The motivation of this paper stems from the growing concern of heavy pesticide use in developing countries such as Sri Lanka. Its excessive use affects the environment, the economy and farmers’ health and yet farmers still seem unaware of its ill-effects. More worrying is the lack of appropriate government efforts to address this problem. If neglected, heavy use of pesticide eventually renders land useless, reduces future farm output and productivity and can severely affect farmers’ health. This paper investigates pesticide use in agriculture and its impact on farm level technical efficiency using a metafrontier framework with stochastic frontier analysis. Data are collected through surveys of two groups of farmers in Sri Lanka. The first (described as the ‘non-hospitalized farmers’) are farmers who perceive that their ill-health is due to exposure to pesticides and obtained treatment but are not hospitalized. The second group (described as the ‘hospitalized farmers’) are farmers whose ill-health has been diagnosed by doctors and have been treated in hospital for exposure to pesticides. The results show that farmers overuse pesticides because of higher expectations of future returns which has led to an increase in inefficiency and remains unknown to the farmers. Determinants of inefficiency supports the argument that pesticide induced health problems reduce the health capital, while increasing farm level inefficiency.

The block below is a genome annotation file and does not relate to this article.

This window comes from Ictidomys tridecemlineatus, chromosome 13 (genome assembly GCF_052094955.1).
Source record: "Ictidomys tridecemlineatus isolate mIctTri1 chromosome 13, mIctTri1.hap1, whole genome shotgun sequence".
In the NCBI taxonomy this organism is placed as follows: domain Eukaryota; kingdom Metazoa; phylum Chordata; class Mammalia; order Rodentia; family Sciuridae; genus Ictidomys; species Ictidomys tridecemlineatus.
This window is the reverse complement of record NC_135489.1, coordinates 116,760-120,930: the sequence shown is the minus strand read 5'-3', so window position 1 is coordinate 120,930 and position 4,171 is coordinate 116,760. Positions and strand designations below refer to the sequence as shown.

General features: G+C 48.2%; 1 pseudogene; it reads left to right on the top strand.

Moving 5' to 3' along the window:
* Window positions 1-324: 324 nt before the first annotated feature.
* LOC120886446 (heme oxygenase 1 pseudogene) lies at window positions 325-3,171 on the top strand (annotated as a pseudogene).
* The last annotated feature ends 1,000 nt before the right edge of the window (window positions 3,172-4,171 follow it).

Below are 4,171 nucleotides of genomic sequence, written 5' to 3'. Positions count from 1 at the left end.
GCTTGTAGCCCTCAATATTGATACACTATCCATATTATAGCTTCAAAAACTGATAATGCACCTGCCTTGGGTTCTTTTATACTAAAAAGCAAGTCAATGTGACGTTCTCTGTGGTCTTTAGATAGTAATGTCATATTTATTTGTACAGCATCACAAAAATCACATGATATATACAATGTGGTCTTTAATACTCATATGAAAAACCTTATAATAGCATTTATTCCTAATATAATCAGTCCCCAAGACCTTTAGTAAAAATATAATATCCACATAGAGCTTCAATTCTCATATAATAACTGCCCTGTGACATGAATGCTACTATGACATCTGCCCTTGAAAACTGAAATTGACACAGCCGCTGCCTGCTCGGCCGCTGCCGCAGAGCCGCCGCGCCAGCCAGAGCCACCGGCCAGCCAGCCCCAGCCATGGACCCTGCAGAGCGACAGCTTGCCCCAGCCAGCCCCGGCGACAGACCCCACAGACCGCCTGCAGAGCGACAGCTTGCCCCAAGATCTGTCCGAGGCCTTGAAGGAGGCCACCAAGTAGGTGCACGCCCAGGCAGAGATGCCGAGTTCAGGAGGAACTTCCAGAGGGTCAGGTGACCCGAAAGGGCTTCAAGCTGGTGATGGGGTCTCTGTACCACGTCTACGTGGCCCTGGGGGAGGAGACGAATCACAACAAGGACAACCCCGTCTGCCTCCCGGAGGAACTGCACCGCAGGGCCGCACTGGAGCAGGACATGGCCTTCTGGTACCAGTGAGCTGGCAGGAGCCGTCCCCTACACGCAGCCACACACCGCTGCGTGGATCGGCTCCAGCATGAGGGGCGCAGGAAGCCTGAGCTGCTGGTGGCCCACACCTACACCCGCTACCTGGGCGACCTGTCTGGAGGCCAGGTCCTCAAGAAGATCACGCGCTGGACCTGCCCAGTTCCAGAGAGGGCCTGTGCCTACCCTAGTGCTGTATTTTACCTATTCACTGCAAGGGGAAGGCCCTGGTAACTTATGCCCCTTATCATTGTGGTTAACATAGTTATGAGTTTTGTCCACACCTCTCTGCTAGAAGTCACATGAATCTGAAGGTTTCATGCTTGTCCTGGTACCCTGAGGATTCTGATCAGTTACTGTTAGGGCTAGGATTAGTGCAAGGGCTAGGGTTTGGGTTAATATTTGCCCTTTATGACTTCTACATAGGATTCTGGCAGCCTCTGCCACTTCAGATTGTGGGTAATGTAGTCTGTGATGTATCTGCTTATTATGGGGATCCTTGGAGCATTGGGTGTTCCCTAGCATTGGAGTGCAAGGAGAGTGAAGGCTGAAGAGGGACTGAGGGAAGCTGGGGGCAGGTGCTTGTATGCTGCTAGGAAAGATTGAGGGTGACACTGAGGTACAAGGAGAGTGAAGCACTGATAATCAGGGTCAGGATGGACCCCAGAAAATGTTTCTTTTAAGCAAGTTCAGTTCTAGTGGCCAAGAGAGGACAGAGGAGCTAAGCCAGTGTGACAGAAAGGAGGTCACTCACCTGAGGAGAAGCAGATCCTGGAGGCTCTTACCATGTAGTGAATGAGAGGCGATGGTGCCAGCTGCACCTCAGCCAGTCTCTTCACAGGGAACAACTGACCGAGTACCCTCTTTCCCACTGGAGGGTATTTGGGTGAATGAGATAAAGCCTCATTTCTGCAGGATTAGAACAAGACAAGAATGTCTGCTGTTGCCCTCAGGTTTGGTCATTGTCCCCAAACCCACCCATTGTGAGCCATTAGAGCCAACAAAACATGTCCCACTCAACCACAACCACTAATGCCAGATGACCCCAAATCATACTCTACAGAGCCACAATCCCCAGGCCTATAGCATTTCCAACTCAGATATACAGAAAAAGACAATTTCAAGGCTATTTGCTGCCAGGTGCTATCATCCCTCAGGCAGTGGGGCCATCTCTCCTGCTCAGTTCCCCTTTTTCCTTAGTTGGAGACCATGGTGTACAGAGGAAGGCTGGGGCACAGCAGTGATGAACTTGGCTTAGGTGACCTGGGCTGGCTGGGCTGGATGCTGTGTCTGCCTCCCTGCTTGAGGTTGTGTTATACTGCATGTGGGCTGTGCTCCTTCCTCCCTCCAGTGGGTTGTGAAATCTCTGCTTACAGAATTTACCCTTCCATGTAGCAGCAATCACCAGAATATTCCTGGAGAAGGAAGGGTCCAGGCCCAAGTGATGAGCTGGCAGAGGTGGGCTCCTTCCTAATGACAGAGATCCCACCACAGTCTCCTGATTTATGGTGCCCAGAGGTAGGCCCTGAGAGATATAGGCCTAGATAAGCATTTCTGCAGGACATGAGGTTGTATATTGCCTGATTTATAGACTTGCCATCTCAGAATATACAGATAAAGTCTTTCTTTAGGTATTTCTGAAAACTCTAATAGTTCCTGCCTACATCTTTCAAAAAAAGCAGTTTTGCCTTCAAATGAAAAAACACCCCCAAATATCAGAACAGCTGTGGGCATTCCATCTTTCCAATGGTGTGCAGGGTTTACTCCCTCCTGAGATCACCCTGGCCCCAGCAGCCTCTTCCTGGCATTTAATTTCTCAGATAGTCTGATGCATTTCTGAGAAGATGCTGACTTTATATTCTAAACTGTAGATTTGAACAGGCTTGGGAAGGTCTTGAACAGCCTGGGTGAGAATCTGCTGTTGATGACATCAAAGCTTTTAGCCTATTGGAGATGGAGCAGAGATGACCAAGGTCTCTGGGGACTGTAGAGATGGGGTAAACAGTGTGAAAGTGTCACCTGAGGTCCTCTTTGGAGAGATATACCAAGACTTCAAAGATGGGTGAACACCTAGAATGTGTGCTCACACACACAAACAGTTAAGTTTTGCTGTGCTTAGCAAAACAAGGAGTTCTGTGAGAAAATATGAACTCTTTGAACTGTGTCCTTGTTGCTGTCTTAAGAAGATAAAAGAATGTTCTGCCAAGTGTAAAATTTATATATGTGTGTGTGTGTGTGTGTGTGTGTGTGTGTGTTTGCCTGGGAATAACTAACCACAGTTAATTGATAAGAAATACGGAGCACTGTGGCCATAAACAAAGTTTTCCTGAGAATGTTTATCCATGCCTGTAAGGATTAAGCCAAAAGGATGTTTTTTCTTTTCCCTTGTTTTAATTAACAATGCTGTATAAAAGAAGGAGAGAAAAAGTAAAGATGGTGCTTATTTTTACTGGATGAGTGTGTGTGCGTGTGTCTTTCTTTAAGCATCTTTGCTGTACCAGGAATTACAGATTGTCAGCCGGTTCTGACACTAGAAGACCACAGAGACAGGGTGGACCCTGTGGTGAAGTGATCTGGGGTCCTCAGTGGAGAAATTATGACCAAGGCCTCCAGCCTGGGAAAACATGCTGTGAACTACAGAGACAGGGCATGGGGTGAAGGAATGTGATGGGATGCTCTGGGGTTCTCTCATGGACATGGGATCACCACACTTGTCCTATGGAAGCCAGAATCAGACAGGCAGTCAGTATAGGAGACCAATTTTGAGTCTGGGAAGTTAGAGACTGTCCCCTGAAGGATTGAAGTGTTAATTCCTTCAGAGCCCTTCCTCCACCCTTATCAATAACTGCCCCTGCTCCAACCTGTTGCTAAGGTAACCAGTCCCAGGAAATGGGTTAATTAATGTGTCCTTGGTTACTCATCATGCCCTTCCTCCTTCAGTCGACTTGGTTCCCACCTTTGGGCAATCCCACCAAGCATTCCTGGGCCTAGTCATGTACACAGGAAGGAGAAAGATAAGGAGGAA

!!!All Science Journal Classification (ASJC) codes